Maybe your job isn’t what you thought it would be. Maybe you’ve not met your financial goals. Or maybe your spouse has been profoundly changed by a radical diagnosis like Parkinson’s. Maybe you never expected or wanted to move away from where you used to live, much less be where you are now. Whatever the “what if” is that vexes you, for the sake of your soul, it is critical that you address this kind of circumstantial disappointment as soon as possible. Here are 7 things to do when you’re feeling disappointed.
Table of Contents
Give yourself an opportunity to grieve.
Grief is not just for death. There are times when we grieve the loss of friendships, love, health, dreams, expectations… Many things can be grieved. Giving yourself, and your spouse, permission to grieve is often an important step to healthy progress and growth.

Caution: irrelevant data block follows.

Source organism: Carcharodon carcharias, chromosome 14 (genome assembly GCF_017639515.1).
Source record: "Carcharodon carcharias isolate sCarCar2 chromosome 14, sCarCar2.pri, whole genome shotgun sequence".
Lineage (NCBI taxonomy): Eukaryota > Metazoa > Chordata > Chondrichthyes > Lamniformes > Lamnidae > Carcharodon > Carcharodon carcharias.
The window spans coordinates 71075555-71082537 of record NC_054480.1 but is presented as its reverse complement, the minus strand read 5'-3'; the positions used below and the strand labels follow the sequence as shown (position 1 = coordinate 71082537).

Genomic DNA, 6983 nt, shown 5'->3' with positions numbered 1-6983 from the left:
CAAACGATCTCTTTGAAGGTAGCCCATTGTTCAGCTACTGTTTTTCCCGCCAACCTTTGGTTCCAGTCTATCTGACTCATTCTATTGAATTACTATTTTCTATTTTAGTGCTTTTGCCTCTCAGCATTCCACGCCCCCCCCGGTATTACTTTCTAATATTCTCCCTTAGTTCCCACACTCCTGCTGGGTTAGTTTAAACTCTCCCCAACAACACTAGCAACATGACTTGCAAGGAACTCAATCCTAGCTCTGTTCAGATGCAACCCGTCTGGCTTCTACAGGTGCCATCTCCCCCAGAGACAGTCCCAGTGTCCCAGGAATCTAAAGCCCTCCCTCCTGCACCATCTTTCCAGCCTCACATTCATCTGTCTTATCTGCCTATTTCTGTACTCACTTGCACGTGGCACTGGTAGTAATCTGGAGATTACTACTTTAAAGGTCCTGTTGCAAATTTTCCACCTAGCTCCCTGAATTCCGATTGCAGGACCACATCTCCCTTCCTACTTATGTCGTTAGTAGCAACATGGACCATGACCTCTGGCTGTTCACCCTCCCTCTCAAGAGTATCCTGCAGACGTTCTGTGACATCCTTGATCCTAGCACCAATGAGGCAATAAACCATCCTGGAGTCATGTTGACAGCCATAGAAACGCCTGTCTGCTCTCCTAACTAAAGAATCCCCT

Don’t keep blaming others, especially your spouse.
“Forgiveness is crucial to progress.”
Don’t keep blaming yourself.
Maybe you look back and realize that something you did or didn’t do is at the crux of your disappointment. Again, identifying that possibility is different than obsessing over it. You may need to forgive yourself as much as anyone else.
Accept what you cannot change.
A widely known prayer attributed to American theologian Reinhold Niebuhr says, “God, grant me the serenity to accept the things I cannot change, the courage to change the things I can, and the wisdom to know the difference.” It’s hard to change what we can when we haven’t figured out or accepted what can’t be changed. Letting go of what’s over and done is critical to embracing what can be possible in the future.
Accept the lack of control of most things in our lives.
Much of our disappointments stem from a false sense of control. When we can understand and accept that there is far less under our control than we probably wish, it becomes easier to own what little we can control.